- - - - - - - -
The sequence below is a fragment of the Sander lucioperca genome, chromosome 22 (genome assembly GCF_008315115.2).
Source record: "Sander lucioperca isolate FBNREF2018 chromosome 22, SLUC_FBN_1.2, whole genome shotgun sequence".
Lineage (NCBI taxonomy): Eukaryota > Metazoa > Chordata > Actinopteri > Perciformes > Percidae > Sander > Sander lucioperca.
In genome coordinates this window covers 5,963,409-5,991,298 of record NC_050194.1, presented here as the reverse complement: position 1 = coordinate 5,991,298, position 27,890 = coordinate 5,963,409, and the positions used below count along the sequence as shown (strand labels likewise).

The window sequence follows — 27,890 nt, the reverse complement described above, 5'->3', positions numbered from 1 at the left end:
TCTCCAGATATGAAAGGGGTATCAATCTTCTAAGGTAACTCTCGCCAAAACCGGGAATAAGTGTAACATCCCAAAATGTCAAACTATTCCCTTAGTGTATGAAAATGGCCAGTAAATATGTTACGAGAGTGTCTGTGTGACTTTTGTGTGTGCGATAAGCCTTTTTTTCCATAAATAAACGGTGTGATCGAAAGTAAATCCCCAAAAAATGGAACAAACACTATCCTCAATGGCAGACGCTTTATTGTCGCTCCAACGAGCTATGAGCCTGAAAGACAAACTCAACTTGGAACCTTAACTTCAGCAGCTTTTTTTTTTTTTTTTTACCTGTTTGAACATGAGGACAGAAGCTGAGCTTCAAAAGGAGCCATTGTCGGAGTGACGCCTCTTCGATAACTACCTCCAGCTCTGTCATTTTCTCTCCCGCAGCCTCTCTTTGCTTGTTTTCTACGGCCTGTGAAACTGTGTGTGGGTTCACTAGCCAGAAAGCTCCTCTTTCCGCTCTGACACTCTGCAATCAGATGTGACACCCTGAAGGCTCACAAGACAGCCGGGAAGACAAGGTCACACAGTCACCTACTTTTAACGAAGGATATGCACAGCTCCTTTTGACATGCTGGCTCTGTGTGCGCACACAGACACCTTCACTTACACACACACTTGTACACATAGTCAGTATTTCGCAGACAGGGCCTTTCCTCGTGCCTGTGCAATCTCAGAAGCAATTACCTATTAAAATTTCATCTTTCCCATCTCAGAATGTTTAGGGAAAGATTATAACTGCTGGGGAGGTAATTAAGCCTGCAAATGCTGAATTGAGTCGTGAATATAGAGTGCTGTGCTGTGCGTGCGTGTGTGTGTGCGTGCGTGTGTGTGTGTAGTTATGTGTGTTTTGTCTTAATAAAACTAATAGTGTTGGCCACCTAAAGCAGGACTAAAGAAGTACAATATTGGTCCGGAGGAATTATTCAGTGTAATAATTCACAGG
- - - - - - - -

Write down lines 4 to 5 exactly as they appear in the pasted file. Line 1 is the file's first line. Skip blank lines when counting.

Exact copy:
In genome coordinates this window covers 5,963,409-5,991,298 of record NC_050194.1, presented here as the reverse complement: position 1 = coordinate 5,991,298, position 27,890 = coordinate 5,963,409, and the positions used below count along the sequence as shown (strand labels likewise).

The window sequence follows — 27,890 nt, the reverse complement described above, 5'->3', positions numbered from 1 at the left end: